For one in five children with epilepsy, however, seizures may be difficult to control. Control will require trying out different medications, coping with their side effects, and perhaps even surgery. Your life and your child’s life are obviously going to change in significant ways.
Which group will your child fit into? After just a second, or even after a third tonic-clonic seizure, it may be difficult to tell.


Can you travel if you have diabetes? Certainly. Just make sure you take adequate supplies of insulin, syringes, testing materials, and any other equipment you need. Modern insulin preparations will keep well at room temperature for a month or more, though they should be protected from extremes of heat and cold. (Never ship insulin supplies in the baggage compartment of an airplane, which may become boiling hot or freezing cold.)
If you plan to visit a foreign country, know how to say important phrases like “I have diabetes” and “I need a doctor” in the language of the land, even if you can’t say anything else. Another good precaution is to take along a doctor’s note stating that you have diabetes and must carry injection equipment to treat your condition—otherwise you might be suspected of being a drug addict or dealer and wind up in jail.
The diabetes routines can complicate a social life. Sticking to a strict diet can be hard, especially when you are at a party or on a date. The insulin injections pose additional problems, since the timing of your next shot may be awkward, and you can’t miss or even delay a meal.
There are ways of getting around such problems gracefully. For instance, if you know that there will be a long wait for dinner, you can take a little snack beforehand to keep your insulin satisfied. (Be sure to deduct the calories from your meal later.) To avoid overeating without hurting the cook’s feelings, eat at least a little of a special dish and say something complimentary like “I really wish I could eat more.”


Cancer is no longer an automatic death sentence. Oncologists continually increase our chances of surviving cancer with new and improved medical care as well as better early detection tests. But we each hold the key to fulfilling our own hopes by doing what we can to prevent cancer. Regular checkups and monthly self-exams improve the odds of survival by providing early diagnosis. Proper diet, regular exercise, and attempts to stay clear of carcinogens help improve the odds of avoiding cancer.
Making personal choices
- Stop smoking. Smoking accounts for about 30 percent of all cancer deaths and 90 percent of all lung cancer deaths. Those who smoke two or more packs of cigarettes a day have lung cancer mortality rates 17 to 25 times greater than those of nonsmokers.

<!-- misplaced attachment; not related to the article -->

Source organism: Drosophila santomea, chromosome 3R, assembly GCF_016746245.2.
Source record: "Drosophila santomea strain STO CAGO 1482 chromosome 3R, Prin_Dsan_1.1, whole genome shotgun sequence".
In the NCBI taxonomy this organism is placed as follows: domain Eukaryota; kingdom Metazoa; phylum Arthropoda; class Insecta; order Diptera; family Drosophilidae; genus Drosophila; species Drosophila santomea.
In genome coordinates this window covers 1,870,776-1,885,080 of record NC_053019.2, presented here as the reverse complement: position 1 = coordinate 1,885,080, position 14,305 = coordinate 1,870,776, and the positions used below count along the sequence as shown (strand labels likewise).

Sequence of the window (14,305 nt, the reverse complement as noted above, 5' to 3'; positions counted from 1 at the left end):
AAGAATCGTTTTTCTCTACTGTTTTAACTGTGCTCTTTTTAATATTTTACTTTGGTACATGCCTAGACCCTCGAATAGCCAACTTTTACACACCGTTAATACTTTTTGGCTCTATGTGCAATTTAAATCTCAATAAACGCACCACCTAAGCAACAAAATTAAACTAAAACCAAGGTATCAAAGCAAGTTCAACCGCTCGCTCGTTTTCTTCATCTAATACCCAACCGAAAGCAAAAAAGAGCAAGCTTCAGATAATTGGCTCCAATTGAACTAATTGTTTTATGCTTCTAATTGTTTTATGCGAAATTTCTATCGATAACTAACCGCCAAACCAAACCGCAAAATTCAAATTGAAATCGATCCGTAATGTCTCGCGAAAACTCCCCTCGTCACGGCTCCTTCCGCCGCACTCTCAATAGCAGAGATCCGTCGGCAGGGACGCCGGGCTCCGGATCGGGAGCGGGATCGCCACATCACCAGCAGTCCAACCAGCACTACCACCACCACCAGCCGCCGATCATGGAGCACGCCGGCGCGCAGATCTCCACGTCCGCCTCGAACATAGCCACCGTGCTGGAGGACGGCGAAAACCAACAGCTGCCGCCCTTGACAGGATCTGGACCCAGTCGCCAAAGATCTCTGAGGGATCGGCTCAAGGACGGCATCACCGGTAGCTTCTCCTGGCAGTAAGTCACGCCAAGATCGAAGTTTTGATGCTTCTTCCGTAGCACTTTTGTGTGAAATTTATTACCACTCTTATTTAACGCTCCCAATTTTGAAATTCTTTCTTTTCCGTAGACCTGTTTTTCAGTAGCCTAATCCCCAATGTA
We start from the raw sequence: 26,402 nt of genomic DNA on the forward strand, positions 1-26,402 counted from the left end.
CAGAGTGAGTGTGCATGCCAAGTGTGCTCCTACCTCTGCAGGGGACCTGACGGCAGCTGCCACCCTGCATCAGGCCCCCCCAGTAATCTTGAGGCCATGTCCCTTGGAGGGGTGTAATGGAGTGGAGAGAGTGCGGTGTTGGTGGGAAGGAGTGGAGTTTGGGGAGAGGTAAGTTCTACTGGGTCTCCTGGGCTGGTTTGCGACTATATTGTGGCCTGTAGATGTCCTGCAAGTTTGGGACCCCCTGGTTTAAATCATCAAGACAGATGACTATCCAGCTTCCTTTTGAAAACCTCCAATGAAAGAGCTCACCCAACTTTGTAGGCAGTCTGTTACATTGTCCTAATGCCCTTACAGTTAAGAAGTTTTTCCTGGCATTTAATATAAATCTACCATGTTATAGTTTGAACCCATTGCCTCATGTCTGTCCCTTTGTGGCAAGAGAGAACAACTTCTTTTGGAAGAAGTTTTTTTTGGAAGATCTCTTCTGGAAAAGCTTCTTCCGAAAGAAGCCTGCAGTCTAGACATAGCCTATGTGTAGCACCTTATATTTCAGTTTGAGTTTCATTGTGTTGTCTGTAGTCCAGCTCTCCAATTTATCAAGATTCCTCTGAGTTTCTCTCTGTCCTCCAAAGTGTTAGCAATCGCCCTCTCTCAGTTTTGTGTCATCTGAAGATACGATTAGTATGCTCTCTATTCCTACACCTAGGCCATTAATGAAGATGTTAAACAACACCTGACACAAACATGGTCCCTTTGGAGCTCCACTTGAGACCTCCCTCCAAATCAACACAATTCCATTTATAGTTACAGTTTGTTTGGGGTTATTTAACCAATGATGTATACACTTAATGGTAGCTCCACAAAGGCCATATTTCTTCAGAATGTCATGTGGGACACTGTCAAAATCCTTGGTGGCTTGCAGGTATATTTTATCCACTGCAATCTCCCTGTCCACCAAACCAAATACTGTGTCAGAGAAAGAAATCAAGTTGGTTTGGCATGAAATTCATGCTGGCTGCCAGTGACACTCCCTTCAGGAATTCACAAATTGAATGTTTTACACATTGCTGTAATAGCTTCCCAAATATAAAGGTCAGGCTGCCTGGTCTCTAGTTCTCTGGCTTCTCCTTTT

- Avoid excessive sunlight. Almost 600,000 cases of non-melanoma skin cancer diagnosed each year in the United States are considered to be sun related.
- Avoid excessive alcohol consumption. Oral cancer and cancers of the larynx, throat, esophagus, breast, and liver occur more frequently among heavy drinkers of alcohol.
- Do not use smokeless tobacco. Use of chewing tobacco or snuff increases risk for cancer of the mouth, larynx, throat, and esophagus and is highly habit forming.
- Properly monitor estrogen use. Estrogen treatment to control menopausal symptoms may increase risk for endometrial cancer. While estrogen therapy does seem to lower women’s risk for heart disease and osteoporosis, it should not be undertaken without careful discussion between a woman and her physician.
- Avoid occupational exposures to carcinogens. Exposure to several different industrial agents increases risk for various cancers. Risk from asbestos is greatly increased when combined with cigarette smoking.
- Avoid obesity. Risk for colon, breast, ovarian, endometrial and uterine cancers increases in obese people.
- Eat your fruits and vegetables. Eat at least five serving fruits and vegetables every day to reduce your risk.
- Cut back on fats. Reduce fat consumption, especially rated fats and red meats, to reduce risk for colon, bi prostate, pancreatic, and ovarian cancers.


Snoring, of course, is the most prominent symptom of sleep apnea. I want to make it clear, however, that snoring and OSA are not synonymous. While virtually all OSA patients snore— long and loud—not everyone who snores has a clinically significant OSA problem.